• highlights certain “Key Messages,” including the need to understand the key features of the products being sold (and recommendation to obtain legal advice where necessary), to be aware of market terminology that may be misleading, to consider the ability to trade in and out of the product and to understand what the total costs are;
  • defines “complex” products in a fashion similar to that set out in the Opinion;
  • sets out certain key risks and disadvantages of investing in complex products—including liquidity risk (inability to sell the product, at least without incurring a significant loss, before the end of its term), leverage risk (the possibility that losses can be multiplied), market risk (complex products often expose an investor to one or more underlying markets) and credit risk (the inability of the product issuer to meet its contractual obligations should always be taken into account); and
  • refers to the importance of being aware of product costs, which are often higher with respect to complex products (since investors are paying for the underlying features of the investment).

It is worth noting, however, that there is no requirement for the Risk Warning to be provided directly from issuers to potential investors. Its effectiveness, therefore, appears to be seriously limited, since it is not immediately obvious how ESMA or NCAs will ensure that the Risk Warning will be seen by the retail investors whom they are most focused on protecting.

Relationship with Other EU Initiatives

Although this is the first time that ESMA has published its views with respect to complex products generally (and not just suitability issues), its Opinion should also be viewed in the context of a host of similar initiatives at EU Member State, EU and global levels. The PRIPS initiative in the EU, for example, focuses heavily on the marketing and sale of certain investment products (those involving an indirect exposure to underlying assets) to retail investors. In some individual EU Member States, the complexity of certain investment products, among other things, dictates whether or not more stringent product regulations will apply. Other initiatives may also arise, perhaps on a more sectoral basis, as a result of recent harmonized European principles for the oversight of financial products development.11 As outlined above, ESMA’s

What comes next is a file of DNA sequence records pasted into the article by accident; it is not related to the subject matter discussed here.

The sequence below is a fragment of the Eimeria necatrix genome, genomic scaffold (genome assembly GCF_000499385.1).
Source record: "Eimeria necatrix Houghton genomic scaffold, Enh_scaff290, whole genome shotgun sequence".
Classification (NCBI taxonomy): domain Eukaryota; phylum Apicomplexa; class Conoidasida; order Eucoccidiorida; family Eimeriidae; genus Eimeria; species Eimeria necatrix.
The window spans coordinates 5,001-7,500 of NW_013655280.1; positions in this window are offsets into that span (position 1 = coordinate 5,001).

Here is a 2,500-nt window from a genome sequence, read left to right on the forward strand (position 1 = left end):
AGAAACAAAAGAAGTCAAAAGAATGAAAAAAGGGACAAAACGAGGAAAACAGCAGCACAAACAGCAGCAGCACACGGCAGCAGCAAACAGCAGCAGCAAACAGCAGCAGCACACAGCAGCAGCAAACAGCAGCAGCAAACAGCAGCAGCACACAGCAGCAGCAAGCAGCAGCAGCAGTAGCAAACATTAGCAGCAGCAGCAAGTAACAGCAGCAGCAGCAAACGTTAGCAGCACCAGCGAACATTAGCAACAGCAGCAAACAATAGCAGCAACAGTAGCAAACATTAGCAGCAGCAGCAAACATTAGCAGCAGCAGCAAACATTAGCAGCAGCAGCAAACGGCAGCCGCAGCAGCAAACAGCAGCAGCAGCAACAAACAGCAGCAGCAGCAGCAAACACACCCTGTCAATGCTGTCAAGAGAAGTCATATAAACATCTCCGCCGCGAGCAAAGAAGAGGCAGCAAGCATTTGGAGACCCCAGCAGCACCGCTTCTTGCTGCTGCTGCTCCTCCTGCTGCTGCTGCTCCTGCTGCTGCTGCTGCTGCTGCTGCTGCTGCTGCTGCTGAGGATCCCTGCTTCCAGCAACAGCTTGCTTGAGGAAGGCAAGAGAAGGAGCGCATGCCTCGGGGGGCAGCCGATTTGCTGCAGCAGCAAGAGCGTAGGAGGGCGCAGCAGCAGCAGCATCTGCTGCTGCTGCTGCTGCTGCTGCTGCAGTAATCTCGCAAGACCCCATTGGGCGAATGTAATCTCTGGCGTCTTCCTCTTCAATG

Opinion is directed specifically towards NCAs (not individual firms) and is intended only to assist and provide color with respect to ensuring compliance with MiFID as it already exists today.